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Film Review: Ohio State Offense Shredded Indiana

Here are some of our favorite plays from last weekend.

Throughout the season, we will break down game film to spotlight certain plays that went well for the Buckeyes and others that did not. This week’s film breakdown highlights the plays that were successful for the Buckeyes. If you want to see our defensive film review, check that out here!

Buckeye Offense

For those who believe the Buckeye offense is the most unstoppable in college football, Saturday’s performance against the Hoosiers should give even more assurance in this belief.

After a 7-7 tie, the Buckeyes made it clear who was the better team by scoring 37 straight points and 30 in the second quarter alone. C.J. Stroud and TreVeyon Henderson continue to bolster their resume as not just two of the best freshman at their positions, but two of the best in the nation. Stroud was 22-of-28 for 266 yards, 4 TD's and zero INT's before giving way to Kyle McCord and Jack Miller. Henderson averaged 9 yards per carry and had 3 TD's (2 rushing, 1 receiving).

Eleven different Buckeyes had a reception, including TE Jeremy Ruckert who finished with five catches for 47 yards and two scores. He is one of the most complete players at his position and should be one of the first TE's taken in the 2022 NFL Draft.

The consistent and dominant play by the Buckeye offensive line paved the way for 539 total yards, which was more than 400 yards beyond what what the Hoosiers gained. The first clip shows the large hole created by the offensive line to spur Miyan Williams opening touchdown run:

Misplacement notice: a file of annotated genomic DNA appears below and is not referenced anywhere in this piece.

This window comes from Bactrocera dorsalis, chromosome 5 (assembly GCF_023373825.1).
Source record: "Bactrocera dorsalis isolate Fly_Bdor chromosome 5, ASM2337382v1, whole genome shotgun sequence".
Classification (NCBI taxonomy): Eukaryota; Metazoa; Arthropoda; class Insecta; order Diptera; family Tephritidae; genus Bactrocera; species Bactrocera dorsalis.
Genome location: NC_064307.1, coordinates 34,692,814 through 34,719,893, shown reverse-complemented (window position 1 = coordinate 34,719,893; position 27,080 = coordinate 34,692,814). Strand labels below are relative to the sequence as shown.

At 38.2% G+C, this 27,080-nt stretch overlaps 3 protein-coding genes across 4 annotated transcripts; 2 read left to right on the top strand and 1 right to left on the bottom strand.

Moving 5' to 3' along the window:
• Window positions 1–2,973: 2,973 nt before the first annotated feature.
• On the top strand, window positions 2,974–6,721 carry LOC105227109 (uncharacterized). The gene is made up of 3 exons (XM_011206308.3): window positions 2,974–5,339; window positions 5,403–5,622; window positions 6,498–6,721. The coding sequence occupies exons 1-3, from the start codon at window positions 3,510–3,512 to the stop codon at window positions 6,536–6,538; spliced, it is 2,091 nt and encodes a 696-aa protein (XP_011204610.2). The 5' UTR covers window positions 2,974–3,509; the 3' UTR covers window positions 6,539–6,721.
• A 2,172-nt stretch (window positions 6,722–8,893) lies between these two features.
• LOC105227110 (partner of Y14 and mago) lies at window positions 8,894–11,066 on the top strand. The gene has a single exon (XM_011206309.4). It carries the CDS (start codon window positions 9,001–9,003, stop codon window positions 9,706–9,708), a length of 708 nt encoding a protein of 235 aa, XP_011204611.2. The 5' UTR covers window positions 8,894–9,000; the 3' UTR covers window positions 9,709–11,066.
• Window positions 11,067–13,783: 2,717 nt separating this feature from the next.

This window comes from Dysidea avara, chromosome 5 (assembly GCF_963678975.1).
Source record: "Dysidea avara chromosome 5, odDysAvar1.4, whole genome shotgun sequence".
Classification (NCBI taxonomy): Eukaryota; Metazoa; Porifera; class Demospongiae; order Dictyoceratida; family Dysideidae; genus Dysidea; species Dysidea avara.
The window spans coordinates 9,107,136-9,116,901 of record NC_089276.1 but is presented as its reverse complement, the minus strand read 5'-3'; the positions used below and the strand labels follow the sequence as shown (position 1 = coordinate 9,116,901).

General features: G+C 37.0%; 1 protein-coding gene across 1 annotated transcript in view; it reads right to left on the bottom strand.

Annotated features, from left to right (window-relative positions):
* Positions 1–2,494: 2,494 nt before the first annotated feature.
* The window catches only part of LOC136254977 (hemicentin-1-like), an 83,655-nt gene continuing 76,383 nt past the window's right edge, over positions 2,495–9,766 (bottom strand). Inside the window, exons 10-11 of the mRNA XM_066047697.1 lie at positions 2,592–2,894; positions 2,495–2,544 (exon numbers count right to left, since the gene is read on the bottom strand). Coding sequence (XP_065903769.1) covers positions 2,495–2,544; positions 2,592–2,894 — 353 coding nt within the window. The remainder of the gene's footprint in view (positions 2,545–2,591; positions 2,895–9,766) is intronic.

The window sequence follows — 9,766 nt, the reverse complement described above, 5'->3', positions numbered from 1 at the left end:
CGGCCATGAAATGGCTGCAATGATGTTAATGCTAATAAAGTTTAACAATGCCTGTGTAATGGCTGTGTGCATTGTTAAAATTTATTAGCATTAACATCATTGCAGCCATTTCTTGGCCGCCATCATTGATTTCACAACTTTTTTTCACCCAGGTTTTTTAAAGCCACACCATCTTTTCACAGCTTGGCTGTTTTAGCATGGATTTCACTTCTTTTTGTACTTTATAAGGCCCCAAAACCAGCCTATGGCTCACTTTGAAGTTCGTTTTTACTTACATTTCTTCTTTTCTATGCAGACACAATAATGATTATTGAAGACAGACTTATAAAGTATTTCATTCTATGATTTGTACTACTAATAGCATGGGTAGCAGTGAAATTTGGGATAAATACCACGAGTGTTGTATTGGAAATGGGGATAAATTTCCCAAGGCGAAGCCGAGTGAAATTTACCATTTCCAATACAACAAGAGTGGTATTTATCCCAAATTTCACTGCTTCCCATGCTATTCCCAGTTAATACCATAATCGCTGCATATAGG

Stroud made some throws on Saturday that further proved his arm talent. The first is a post route to Jaxon Smith-Njigba (No. 11) over the middle in the between the safety and linebacker Micah McFadden (No. 47). The second clip he makes a check at the line with presence of man coverage and throws a nice back shoulder throw to Garrett Wilson (No. 5) who attacking man coverage:

What Does Ohio State Have To Prove Against Penn State?

One area during a game that doesn’t show up in the box score is physicality. This screen play below highlights the physical dominance of the Buckeyes. Notice the block by Ruckert (No. 88) on one of the best linebackers in the country McFadden (47), the pancake block by LT Thayer Munford (No. 75) and the powerful finish by Henderson. Below is the sideline and end zone view:

TreVeon Henderson’s combination of power and breakaway speed is garnering national attention. His ability to put his foot in the ground to change directions is also spectacular. Watch the cut he makes to make the would-be-tackler miss and gain an additional 20 yards:

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